PTSD and Heart Disease in Women

CNN recently reported on the results of a 20 year study that show women with post-traumatic stress face a 60% higher risk of developing cardiovascular disease. In addition, the study discovered that women who experienced a trauma without reporting any PTSD symptoms still faced a 45% higher risk of heart attack and stroke than women who did not report any trauma in their lives.

PTSD Occurrence

Post Traumatic Stress Disorder is twice as common in women as in men occurring in some people following a traumatic event in their lives. Those with PTSD may experience flashbacks of the traumatic event, insomnia, fatigue, trouble with memory or focus and a feeling of emotional numbness. Other symptoms of PTSD include nightmares, irritability, or of being easily startled or upset. A knowledgeable psychiatrist will be able to successfully direct the treatment plan to manage both mental health and physical health concerns.

Cardiovascular Disease vs PTSD Symptoms

Data from the 20 year study indicated that almost half of the association between elevated PTSD symptoms and cardiovascular disease was accounted for by unhealthy behaviors like smoking, obesity, lack of exercise and medical factors such as high blood pressure. While PTSD is typically looked at as a psychological disorder, findings from the study point to the profound impact PTSD has on physical health, specifically cardiovascular risk, making PTSD a potentially serious health impacting mental health disorder.

PTSD Symptoms

PTSD symptoms are generally grouped into one of four types: 1) intrusive memories, 2) avoidance, 3) negative changes in thinking and mood, or 4) changes in emotional reactions. The symptoms most commonly seen in each type follow:

Intrusive Memories – symptoms may include:

  • Reliving the traumatic event over and over again
  • Unwanted distressing memories recur frequently
  • Upsetting dreams related to the traumatic event
  • Severe emotional distress
  • Emotional or physical reactions to reminders of event

Avoidance – symptoms seen include:

  • Avoiding places, people or activities that reminds one of the traumatic event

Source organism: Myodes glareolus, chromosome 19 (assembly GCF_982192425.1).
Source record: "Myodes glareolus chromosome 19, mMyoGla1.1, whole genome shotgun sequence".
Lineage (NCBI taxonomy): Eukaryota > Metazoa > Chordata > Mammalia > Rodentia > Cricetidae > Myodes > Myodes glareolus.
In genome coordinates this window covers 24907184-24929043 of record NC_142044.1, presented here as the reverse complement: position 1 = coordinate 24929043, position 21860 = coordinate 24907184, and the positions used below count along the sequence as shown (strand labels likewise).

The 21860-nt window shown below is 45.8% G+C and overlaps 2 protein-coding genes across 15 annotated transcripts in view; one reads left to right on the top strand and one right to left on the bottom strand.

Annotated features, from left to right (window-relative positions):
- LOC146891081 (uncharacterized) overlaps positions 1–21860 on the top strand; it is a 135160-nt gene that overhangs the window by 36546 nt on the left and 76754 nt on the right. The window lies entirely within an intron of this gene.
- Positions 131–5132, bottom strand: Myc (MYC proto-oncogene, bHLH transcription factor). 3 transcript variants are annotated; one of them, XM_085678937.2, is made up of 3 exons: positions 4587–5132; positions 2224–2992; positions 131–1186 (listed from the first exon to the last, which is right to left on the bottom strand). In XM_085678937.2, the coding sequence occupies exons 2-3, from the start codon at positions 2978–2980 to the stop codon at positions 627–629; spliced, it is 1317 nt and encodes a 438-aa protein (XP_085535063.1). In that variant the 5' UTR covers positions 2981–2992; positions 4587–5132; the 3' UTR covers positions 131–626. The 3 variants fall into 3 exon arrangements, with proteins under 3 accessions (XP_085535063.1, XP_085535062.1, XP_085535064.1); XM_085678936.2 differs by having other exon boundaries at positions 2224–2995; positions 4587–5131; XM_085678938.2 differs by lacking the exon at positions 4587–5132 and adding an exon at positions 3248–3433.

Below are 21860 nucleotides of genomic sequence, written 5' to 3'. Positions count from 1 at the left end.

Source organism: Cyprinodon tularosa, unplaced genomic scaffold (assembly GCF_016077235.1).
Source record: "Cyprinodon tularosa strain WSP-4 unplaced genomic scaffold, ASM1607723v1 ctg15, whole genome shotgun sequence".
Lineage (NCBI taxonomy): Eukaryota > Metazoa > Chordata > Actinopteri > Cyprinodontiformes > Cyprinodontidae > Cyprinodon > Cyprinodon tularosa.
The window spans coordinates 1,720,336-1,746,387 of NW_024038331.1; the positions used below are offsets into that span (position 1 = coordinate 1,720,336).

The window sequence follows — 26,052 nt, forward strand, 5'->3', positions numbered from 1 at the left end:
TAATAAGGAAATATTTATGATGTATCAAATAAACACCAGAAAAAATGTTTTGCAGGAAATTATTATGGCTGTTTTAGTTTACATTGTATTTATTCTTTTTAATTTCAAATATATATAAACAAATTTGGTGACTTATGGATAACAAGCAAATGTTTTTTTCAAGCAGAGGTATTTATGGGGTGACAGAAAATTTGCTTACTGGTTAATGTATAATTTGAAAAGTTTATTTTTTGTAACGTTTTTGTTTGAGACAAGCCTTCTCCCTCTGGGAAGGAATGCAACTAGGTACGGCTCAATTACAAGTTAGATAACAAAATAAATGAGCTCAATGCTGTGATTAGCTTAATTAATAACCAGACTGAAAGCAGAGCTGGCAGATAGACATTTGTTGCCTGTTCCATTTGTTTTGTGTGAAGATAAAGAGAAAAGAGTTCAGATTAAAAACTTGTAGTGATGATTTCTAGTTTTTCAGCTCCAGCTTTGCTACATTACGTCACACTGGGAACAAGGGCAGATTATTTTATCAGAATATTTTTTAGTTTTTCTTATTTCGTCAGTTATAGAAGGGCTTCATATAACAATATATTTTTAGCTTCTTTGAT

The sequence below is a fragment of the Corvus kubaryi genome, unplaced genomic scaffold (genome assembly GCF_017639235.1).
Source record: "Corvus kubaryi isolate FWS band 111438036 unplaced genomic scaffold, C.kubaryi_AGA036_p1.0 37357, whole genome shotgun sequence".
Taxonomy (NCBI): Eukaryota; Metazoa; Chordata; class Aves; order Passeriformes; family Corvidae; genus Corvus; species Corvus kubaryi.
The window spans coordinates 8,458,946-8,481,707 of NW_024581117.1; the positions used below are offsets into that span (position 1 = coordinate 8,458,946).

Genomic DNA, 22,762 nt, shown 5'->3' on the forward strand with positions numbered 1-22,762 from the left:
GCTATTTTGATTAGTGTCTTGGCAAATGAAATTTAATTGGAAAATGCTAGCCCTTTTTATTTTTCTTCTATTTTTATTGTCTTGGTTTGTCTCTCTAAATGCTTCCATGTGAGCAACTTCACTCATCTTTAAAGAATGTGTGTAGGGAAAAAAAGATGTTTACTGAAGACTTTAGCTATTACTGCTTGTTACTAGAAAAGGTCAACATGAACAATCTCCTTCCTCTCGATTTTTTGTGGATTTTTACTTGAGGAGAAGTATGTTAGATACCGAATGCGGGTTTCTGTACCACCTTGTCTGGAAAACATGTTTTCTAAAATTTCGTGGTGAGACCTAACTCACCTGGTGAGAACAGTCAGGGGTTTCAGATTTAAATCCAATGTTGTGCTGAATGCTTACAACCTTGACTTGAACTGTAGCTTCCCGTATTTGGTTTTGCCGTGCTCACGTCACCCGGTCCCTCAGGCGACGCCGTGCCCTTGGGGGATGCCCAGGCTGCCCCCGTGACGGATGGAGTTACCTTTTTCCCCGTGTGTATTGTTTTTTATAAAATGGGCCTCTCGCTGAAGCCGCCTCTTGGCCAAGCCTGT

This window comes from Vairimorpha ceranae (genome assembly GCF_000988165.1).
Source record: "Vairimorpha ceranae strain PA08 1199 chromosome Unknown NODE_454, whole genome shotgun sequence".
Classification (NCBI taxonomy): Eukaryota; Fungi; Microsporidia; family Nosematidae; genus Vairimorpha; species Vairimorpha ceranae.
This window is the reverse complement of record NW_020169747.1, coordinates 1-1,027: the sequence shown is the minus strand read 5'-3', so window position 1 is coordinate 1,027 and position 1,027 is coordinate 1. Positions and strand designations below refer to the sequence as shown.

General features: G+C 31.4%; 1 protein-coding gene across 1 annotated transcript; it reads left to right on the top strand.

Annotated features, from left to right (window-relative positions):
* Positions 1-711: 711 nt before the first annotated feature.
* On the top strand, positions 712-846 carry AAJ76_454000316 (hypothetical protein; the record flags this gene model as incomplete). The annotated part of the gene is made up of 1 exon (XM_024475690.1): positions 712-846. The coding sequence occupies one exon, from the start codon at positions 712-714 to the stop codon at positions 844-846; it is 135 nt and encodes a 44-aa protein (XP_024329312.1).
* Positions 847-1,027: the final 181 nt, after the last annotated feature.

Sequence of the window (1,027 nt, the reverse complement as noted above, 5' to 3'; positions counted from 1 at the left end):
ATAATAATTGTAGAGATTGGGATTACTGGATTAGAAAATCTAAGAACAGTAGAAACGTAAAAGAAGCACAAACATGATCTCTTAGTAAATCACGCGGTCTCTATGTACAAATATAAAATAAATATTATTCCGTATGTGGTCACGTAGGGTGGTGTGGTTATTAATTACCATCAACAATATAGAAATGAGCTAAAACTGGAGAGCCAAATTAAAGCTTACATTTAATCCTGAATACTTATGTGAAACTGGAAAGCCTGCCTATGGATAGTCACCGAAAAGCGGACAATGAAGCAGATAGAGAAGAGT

• Making an effort to avoid thinking or talking about the traumatic event

Negative Changes in Thinking and Mood – symptoms include:

  • Having negative feelings about oneself or others
  • Being unable to experience positive feelings or emotions
  • Feeling emotionally numb
  • Loss of interest in activities once enjoyed
  • Feelings of hopelessness or impending doom
  • Memory loss related to important details about traumatic event
  • Trouble maintaining close relationships

Changes in Emotional Reactions – symptoms for this include:

  • Self-destructive behaviors
  • Overwhelming guilt or shame
  • Feeling constantly on guard for danger
  • Expressions of irritability, aggressive behavior, outbursts of anger
  • Difficulty concentrating or focusing
  • Experiencing sleep disturbances
  • Finding yourself easily startled or frightened

Treatment for Women with PTSD

There has been great success in treating PTSD with a combination of medication and cognitive behavioral therapy. An experienced psychiatrist understands the connection between PTSD and increased risk of cardiovascular disease; both the mental and physical aspects of PTSD will be covered in a treatment plan geared to individual needs.

Call the office to set up an initial visit at a time convenient to your schedule.

About Darvin Hege

Dr. Darvin Hege, MD, PC, is based in Atlanta, Georgia, and certified by the American Board of Psychiatry and Neurology, and the American Society of Addiction Medicine. He is an Emory Hospital residency trained psychiatrist who has been practicing psychiatry for more than 25 years. He maintains over 50 hours of AMA certified education each year to stay informed of advances in psychiatry.

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